Canada: Canada’s failure to Fully Comply with the 2012 Recommendations of the Committee Against Torture | Report

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Joint Briefing to the Committee against Torture on CANADA
65th Session, 12 November – 07 December 2018

Re: the Omar Khadr case


Lawyers’ Rights Watch Canada


The International Civil Liberties Monitoring Group

Re: Canada’s failure to fully comply with the 2012 recommendations of the Committee Against Torture[1] to:

  1. “ensure that [Omar Khadr] receives appropriate redress for human rights violations that the Canadian Supreme Court has ruled he experienced.”[2]
  2. “incorporate all the provisions of the Convention into Canadian law in order to allow person to invoke it directly in courts”;
  3. “raise awareness of [Convention] provisions among members of the judiciary and the pubic at large.”[3]
  4. “ensure that provisions of the Convention that give rise to extraterritorial jurisdiction can be directly applied before domestic courts”.

Following the sixth review of Canada’s performance in respect of its obligations under the Convention Against Torture and Other Cruel, Inhuman, or Degrading Treatment or Punishment (Convention), the UN Committee Against Torture (Committee), in Concluding Observations published on 25 June 2012,[4] identified as subjects of concern and made the recommendations for remedial action necessary to bring Canada into compliance with the Convention quoted in paragraph 1 above. The recommendation quoted in paragraph 1(a) was made specifically in reference to the case of Omar Khadr. The balance of the recommendations quoted was made in reference to Canada’s compliance with the Convention in all cases.

The 2012 report to the Committee by Lawyers’ Rights Watch Canada (LRWC) and the International Civil Liberties Monitoring Group (ICLMG) identified the need for these remedial measures.[5] In a November 2012 report[6] LRWC and ICLMG asked the Government of Canada (Canada) to treat “redress” as encompassing the full range of Article 14 duties identified by General Comment No. 3 (GC 3).[7]

Omar Khadr, a Canadian citizen was subjected to years of torture and ill-treatment and arbitrary detention after being captured by Special Forces troops of the US Armed Forces in Afghanistan in July 2002 and imprisoned by the US first in Bagram prison in Afghanistan and then in Guantanamo Bay prison until repatriation to Canada on 29 September 2012. Materials before the Committee in 2012 included a briefing from LRWC and ICLMG. Further background on the Omar Khadr case can be found in the University of Toronto’s Omar Khadr Resources page[8] in  statements and recommendations by UN treaty bodies and other UN officials[9] and by the Inter-American Commission on Human Rights.[10]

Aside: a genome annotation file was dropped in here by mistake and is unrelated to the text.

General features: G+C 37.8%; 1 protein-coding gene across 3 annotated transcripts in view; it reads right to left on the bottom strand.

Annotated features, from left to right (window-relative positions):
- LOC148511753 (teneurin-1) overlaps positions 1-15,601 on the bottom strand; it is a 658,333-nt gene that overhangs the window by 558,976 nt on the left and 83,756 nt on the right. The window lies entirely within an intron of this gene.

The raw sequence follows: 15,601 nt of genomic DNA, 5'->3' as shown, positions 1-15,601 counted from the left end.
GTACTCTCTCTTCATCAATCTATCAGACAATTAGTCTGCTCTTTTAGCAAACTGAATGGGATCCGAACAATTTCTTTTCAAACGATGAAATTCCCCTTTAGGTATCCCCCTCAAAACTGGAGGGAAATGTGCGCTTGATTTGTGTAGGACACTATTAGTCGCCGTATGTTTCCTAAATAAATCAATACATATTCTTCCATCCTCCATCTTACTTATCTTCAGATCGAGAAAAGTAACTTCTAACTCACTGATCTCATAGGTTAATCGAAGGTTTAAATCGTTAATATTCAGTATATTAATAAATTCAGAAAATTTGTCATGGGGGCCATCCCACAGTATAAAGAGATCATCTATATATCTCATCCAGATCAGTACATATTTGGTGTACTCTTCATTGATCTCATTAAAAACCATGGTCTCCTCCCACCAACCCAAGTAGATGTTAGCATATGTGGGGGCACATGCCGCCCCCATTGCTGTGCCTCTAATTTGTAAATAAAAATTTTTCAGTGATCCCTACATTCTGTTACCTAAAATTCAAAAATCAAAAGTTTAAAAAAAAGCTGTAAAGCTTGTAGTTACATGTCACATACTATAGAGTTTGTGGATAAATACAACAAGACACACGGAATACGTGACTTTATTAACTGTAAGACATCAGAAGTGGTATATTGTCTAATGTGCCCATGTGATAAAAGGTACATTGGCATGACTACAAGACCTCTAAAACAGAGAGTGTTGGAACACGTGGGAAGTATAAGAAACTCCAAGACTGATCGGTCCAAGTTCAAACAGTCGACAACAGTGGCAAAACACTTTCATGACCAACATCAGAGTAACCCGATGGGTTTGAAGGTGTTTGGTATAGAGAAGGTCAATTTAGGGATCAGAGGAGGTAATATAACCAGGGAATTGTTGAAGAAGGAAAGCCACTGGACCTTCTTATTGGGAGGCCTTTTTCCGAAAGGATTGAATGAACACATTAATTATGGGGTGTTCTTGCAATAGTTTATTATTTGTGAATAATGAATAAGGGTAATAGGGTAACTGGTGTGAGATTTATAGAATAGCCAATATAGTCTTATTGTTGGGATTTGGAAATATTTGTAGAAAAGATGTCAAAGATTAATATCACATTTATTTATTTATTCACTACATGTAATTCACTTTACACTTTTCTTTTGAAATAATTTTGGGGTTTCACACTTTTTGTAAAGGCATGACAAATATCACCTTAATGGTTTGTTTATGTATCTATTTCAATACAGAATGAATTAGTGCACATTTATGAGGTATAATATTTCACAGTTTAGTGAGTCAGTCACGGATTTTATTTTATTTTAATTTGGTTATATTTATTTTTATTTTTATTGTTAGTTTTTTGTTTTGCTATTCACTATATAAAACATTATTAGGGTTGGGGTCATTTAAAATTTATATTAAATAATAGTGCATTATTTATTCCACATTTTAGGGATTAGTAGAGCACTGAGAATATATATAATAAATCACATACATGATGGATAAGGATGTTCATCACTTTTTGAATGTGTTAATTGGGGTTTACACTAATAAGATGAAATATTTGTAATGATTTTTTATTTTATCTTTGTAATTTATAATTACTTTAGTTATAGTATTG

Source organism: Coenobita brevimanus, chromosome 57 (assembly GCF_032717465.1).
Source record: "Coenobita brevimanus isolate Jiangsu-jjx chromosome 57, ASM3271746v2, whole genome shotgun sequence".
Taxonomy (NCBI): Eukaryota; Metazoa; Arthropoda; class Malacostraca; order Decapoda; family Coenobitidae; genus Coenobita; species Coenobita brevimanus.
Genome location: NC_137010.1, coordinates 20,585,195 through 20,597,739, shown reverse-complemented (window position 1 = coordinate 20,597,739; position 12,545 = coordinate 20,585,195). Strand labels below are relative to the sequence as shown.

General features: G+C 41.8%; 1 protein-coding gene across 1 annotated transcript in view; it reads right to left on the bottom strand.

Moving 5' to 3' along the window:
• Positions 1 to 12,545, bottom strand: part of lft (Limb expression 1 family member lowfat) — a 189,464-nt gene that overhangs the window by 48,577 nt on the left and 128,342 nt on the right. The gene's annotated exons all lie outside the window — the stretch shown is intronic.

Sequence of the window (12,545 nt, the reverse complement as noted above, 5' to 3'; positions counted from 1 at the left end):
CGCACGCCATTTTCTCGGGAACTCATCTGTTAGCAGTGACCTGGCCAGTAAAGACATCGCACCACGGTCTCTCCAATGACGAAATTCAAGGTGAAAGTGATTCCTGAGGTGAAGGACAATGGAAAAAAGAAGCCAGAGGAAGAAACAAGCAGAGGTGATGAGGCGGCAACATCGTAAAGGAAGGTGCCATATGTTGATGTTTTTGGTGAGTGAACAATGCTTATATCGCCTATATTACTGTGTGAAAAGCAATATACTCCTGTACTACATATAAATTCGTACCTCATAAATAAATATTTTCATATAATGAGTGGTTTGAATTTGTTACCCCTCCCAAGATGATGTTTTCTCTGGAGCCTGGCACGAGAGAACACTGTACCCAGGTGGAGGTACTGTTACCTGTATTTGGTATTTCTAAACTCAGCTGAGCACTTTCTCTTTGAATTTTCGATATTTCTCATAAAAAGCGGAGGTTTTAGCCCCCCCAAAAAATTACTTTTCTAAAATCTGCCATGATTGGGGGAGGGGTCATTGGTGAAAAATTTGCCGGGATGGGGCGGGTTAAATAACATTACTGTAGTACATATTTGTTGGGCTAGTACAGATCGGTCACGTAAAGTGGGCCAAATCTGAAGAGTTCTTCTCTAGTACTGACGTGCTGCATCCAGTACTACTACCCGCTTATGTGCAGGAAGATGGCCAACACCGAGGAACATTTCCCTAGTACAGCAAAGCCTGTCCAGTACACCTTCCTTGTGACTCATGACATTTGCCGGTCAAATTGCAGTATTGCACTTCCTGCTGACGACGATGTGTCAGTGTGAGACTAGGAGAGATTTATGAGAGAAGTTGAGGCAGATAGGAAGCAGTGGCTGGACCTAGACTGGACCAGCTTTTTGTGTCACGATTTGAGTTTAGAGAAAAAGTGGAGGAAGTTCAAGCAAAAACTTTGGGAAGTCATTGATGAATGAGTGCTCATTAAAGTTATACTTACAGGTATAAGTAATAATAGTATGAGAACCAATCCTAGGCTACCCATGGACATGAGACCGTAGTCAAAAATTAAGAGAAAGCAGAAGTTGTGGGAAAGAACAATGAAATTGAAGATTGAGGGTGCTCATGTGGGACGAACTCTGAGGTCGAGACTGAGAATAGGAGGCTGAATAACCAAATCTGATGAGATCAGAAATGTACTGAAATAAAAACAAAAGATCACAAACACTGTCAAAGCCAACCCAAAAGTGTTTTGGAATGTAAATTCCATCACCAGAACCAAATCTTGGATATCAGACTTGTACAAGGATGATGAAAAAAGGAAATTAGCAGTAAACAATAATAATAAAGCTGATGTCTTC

On 29 September 2012 Omar Khadr was transported by US authorities to the custody of Canadian authorities. Omar Khadr was imprisoned in Canada until granted judicial interim release on 5 May 2015. On or about 7 July 2017, Canada paid compensation to Omar Khadr. After repatriation, Canada continued to subject Omar Khadr to harsh treatment which included, while in prison, periods of isolation and solitary confinement, denial of timely and necessary medical care to preserve his eyesight and treat other injuries suffered during his capture in 2002, unreasonable restrictions of rehabilitation opportunities through education and counselling, and the absence of legal aid. Throughout, Canada vigorously opposed court applications seeking improved conditions and persisted in characterizing and treating Omar Khadr as blameworthy and likely dangerous. Canada has not yet provided the full redress recommended by the Committee and required by the Convention.

[1] UN Committee Against Torture (CAT), Concluding observations on the sixth periodic report of Canada, 25 June 2012, CCPR/C/CAN/CO/6.

[2] Ibid at para. 16.

[3] Ibid at para. 8

[4] Supra Note 1.

[5] Briefing to the Committee against Torture, 48th Session, May 2012 on the Omar Khadr Case—identifying contraventions of UNCAT obligations by Canada in the case of Canadian citizen Omar Khadr.

[6] The Omar Khadr Case: Implementation of the Recommendations of the Committee against Torture, LRWC, 1 November 2012, online:

[7] UN Committee Against Torture (CAT), General comment no. 3, 2012: Convention against Torture and Other Cruel, Inhuman or Degrading Treatment or Punishment: implementation of article 14 by States parties, 13 December 2012, online:

[8] See Omar Khadr Resources page, Bora Laskin Law Library, University of Toronto. Available at

[9] See: UN Committee on the Rights of the Child (CRC), Concluding observations on the combined third and fourth periodic report of Canada, adopted by the Committee at its sixty-first session (17 September – 5 October 2012), CRC/C/CAN/CO/3-4, 6 December 2012, available at:; UNICEF concerned over possible prosecution of child soldier, UN News Service, 4 February 2008, available at:; UN envoy calls for repatriation of last child soldier held in Guantanamo, UN News Service, 27 July 2012, available at:; Statement Of Special Representative of the Secretary General Ms. Radhika Coomaraswamy On the Occasion of the Trial of Omar Khadr Before the Guantanamo Military Commission, 10 August 2010, available at:; Statement by UNICEF Executive Director, Anthony Lake, on the case of Guantanamo Bay detainee, Omar Khadr, 26 May 2010, available at:

[10] Inter-American Commission on Human Rights, Precautionary Measures Regarding Guantanamo, MC 8/06 – Omar Khadr, United States, available at: